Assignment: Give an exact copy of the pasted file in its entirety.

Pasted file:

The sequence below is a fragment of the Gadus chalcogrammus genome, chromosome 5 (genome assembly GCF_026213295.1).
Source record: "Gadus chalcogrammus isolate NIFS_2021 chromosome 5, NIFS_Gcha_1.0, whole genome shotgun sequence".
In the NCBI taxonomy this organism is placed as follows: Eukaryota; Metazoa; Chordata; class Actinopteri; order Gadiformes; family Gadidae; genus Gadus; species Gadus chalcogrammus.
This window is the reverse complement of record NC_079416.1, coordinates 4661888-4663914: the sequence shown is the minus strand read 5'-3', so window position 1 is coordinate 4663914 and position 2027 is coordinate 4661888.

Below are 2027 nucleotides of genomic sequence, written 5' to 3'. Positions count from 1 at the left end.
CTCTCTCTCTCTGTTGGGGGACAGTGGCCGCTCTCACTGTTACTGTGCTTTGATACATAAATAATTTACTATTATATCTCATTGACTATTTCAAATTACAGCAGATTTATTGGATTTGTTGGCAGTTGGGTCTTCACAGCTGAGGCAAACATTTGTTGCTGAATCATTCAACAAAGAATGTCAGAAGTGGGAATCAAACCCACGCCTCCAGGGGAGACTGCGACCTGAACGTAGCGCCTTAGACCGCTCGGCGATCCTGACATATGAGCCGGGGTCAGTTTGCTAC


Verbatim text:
The sequence below is a fragment of the Gadus chalcogrammus genome, chromosome 5 (genome assembly GCF_026213295.1).
Source record: "Gadus chalcogrammus isolate NIFS_2021 chromosome 5, NIFS_Gcha_1.0, whole genome shotgun sequence".
In the NCBI taxonomy this organism is placed as follows: Eukaryota; Metazoa; Chordata; class Actinopteri; order Gadiformes; family Gadidae; genus Gadus; species Gadus chalcogrammus.
This window is the reverse complement of record NC_079416.1, coordinates 4661888-4663914: the sequence shown is the minus strand read 5'-3', so window position 1 is coordinate 4663914 and position 2027 is coordinate 4661888.

Below are 2027 nucleotides of genomic sequence, written 5' to 3'. Positions count from 1 at the left end.
CTCTCTCTCTCTGTTGGGGGACAGTGGCCGCTCTCACTGTTACTGTGCTTTGATACATAAATAATTTACTATTATATCTCATTGACTATTTCAAATTACAGCAGATTTATTGGATTTGTTGGCAGTTGGGTCTTCACAGCTGAGGCAAACATTTGTTGCTGAATCATTCAACAAAGAATGTCAGAAGTGGGAATCAAACCCACGCCTCCAGGGGAGACTGCGACCTGAACGTAGCGCCTTAGACCGCTCGGCGATCCTGACATATGAGCCGGGGTCAGTTTGCTAC